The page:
Three easy ways to turn a dull, boring, uninspiring speech into gold

Updated to Business on December 14, 2022.

If you’ve ever bombed as a speaker, or suffered through a dull, boring speech, you know how bad it can be. It could be the longest 60 minutes of your life.

On the other hand, it doesn’t take much to improve a bad speech, even without changing the core content.

I coach speakers, mostly on their business strategies, and occasionally with their speech (watch for a big announcement next week for an all new speaker school.) When it comes to their speech, I see the same mistakes being repeated. I can’t do much about their knowledge or arguments, but with a few small changes even an inexperienced speaker can get an audience to lean in.

Here are my top three ways to turn a dull, boring, uninspiring speech in gold:

1. Start with a problem

All presentations need to start with a reason we should listen. Don’t bore us with Thank You’s, or by telling us how excited you are to be there (that’s all about you). Instead, impress us. Make a bold claim. Tell a great story, or build an argument with findings from your research. Here’s how I think about it.

Imagine your audience is watching you with a TV clicker in their hand. At any time they can change the channel. Your job is to stop that from happening. How? 

By proving you understand their pain. 

“When you show deep empathy toward others, their defensive energy goes down, and positive energy replaces it. That’s when you can get more creative in solving problems.” Stephen Covey

Before I step on stage I’ve talked multiple times with my client, interviewed delegates, researched the company, and spent hours reworking my content. I know a lot about their pain. (get an awesome speech writing template that will literally save you hours of grief in this post “How to design a great speech“)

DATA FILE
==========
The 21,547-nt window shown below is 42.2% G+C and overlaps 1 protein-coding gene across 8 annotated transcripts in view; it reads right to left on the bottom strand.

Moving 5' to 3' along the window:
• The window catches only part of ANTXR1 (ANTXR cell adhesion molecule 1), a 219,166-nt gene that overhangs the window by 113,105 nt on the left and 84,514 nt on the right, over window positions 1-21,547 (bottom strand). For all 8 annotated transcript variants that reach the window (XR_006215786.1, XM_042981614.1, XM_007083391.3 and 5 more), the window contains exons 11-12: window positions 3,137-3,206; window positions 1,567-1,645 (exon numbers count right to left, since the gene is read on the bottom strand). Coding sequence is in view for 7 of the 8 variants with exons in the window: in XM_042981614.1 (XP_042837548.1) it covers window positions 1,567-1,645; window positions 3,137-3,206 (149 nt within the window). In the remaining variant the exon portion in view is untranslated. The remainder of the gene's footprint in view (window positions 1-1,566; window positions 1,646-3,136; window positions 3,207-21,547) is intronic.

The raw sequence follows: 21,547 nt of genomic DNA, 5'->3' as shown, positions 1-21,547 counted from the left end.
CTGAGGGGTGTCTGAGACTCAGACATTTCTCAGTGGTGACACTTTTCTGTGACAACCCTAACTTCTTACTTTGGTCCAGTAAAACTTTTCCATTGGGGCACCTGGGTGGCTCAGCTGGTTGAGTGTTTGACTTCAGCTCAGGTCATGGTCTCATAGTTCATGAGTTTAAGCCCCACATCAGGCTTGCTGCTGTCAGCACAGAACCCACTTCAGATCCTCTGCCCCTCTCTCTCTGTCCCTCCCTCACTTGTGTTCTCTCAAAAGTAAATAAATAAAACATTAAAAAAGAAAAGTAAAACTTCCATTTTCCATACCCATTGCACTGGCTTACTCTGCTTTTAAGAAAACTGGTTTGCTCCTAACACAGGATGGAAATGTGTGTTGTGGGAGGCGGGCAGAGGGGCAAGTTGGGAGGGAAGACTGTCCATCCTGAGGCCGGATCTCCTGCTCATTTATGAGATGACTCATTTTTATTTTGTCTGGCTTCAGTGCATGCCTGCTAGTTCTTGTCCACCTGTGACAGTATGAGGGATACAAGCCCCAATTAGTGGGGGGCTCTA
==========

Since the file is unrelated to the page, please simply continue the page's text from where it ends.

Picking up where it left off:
The first two minutes of my speech, whether I start with a story, or not, are always, always, always about a problem they want to go away. It’s pretty simple, if I have something they want, they are pretty likely to lean in.

2. Tell a story

We remember good stories. According to Uri Hasson from Princeton when we tell a story (albeit a good one) the mind of the listener becomes synchronized with ours. The event we are retelling that had an effect on our life can have the same effect on the audience.

It’s in our DNA to communicate with stories. Tell a bunch of facts or clever how-to’s, without stories and, well….

“For as long as you’ve got your audience’s attention, they are in your mind.” Joshua Gowin, Ph.D

The trick is to tell a sticky story. A story about how you trained really hard and then ran you fastest 10km (6 mile) race is nice. It’s also forgettable. A story about self-doubt, quitting, and then running the race, despite your rocky start, has potential. My rule is the more the audience can relate to me, the more they will lean in. The more they lean in, the more impact my lessons will have long-term. And that, ultimately, is what I get paid for.

As you rehearse your stories a great question to ask is “If I was in the audience, would I care about that?” I often tell a funny story about a Porsche driver when teaching my Windows on the World model. Once I started to ask that question, I realized parts of my set up for the story were dragging it down. Nobody needs to know how long I’ve lived in my city, or what kind of Porsche it was. After some heavy cutting, the story was better.

3. Make them work

Years ago, my wife gave me this gem: if the speaker is doing all the work, something is wrong. In other words, even if you deliver the speech of your life, I guarantee you that the audience left the room at least a half dozen times during your hour on stage. Audiences need breaks, changes of energy, and to be involved. Tossing another joke out is good – making them work is better.

“If the speaker is doing all the work, something is wrong.”

Try this. Next time you are presenting, plan to change the energy at least every 15 to 20 minutes. It could be a simple dyad (two-person) conversation, or have them journal something from your lesson. If you’re feeling really brave, go for a game, group discussion, or standing exercise. (see my post “How to deliver a great speech“)

Let me know, in the comments, what you are going to do so your speech is gold.

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